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Marcotte LM, Reddy A, Zhou L, Miller SC, Hudelson C, Liao JM. Trends in Utilization of Transitional Care Management in the United States. JAMA Netw Open. 2020;3(1):e1919571. doi:10.1001/jamanetworkopen.2019.19571
Improving care transitions after hospitalization is a key opportunity to improve health care value. Recognizing the importance and complexity of coordinating care during the postdischarge period, Medicare implemented transitional care management (TCM) codes in 2013 to increase reimbursement to ambulatory clinicians treating patients after hospital discharge. Early evidence has suggested that TCM could be beneficial, as it was associated with lower costs of care and mortality and readmission rates, although uptake was low.1,2 Little is known about national trends in TCM use over an extended period, particularly amid intensifying shifts toward value-based payment and care under federal policies, such as the Medicare Access and CHIP Reauthorization Act of 2015.
This economic evaluation used publicly available Medicare claims data from January 1, 2013, to December 31, 2018, capturing 100% of paid and denied TCM services billed to Medicare by physicians nationwide.3 For each year, we calculated total service counts and payments for TCM (Current Procedural Terminology codes 99495 and 99496), as well as counts and potential payments for denied services. We also compared utilization and payment by physician specialty, classified as primary care physicians (ie, internal medicine, family medicine, general practitioners, and geriatric medicine physicians), medical subspecialists, or other specialty physicians, and by site-of-service, classified as physician office, hospital outpatient department, home, or other. We used χ2 tests to compare categorical variables and Kruskal-Wallis tests to compare continuous variables. Statistical tests were 2-tailed and considered significant at an α of .05. Analyses were performed in SAS statistical software version 9.4 (SAS Institute). Per institutional policy at the University of Washington, Seattle, institutional review board approval was not required for this study given the publicly available, deidentified nature of the data. Our analysis followed Consolidated Health Economic Evaluation Reporting Standards (CHEERS) reporting guidelines where applicable.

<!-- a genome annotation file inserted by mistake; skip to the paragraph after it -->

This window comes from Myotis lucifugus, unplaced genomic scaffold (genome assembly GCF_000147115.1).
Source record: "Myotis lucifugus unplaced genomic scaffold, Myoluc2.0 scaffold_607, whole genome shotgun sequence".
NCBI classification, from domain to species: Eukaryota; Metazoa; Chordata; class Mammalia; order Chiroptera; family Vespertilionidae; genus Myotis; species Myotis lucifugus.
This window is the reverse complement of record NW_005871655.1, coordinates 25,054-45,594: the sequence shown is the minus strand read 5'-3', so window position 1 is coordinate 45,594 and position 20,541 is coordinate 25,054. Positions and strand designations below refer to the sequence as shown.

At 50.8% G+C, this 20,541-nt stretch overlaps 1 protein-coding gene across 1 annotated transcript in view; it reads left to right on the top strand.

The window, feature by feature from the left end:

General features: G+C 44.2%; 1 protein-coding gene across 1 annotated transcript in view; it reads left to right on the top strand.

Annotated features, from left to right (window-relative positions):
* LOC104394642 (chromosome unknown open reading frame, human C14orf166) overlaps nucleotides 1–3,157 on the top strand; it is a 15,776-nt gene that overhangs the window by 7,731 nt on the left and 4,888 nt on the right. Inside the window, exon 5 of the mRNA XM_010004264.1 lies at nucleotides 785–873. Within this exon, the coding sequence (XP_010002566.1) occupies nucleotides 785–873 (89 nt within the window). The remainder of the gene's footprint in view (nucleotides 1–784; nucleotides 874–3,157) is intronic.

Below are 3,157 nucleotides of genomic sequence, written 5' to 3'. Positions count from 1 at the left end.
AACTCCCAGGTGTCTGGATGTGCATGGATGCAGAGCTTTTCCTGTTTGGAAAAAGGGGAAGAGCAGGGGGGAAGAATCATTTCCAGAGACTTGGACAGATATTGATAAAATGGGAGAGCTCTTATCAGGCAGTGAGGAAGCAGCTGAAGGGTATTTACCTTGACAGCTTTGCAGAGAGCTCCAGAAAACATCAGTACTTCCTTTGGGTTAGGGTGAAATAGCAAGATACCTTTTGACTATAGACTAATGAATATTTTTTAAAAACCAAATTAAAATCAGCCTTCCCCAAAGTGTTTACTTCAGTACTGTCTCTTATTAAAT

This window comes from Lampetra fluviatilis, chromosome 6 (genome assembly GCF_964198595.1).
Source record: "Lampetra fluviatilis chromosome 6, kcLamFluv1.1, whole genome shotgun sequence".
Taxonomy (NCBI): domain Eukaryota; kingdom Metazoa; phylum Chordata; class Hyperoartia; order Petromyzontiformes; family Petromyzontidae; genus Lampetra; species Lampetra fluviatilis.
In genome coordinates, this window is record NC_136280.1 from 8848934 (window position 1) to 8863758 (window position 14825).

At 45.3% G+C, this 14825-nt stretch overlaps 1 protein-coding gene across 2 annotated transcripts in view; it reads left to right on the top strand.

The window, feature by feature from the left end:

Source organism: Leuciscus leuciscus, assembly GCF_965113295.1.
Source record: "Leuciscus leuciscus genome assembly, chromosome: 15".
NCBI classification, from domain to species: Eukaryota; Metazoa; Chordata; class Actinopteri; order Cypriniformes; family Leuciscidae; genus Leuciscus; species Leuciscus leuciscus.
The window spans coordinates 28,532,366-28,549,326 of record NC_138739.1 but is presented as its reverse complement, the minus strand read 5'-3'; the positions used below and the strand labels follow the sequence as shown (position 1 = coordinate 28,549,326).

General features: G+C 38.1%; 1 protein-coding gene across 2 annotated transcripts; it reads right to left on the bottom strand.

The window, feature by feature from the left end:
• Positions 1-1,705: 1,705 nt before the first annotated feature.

Use of TCM increased from 476 307 services provided nationwide in 2013 to 1 358 697 services in 2018, and a total of 5 354 427 TCM service claims were filed during this period. A total of 298 536 TCM services (62.7%) were accepted and $56 476 896 in payments were provided in 2013, which increased to 1 291 827 TCM services (95.1%) accepted and $243 277 363 payments provided in 2018 (Figure). Across this period, 400 864 billed TCM claims (7.5%) were denied by Medicare. In 2013, 177 771 TCM services (37.3%), reflecting $49 705 979 in potential payments, were billed by physicians but denied by Medicare. In 2018, 66 870 TCM services (4.9%), reflecting $20 025 499 in potential payments, were denied (Table).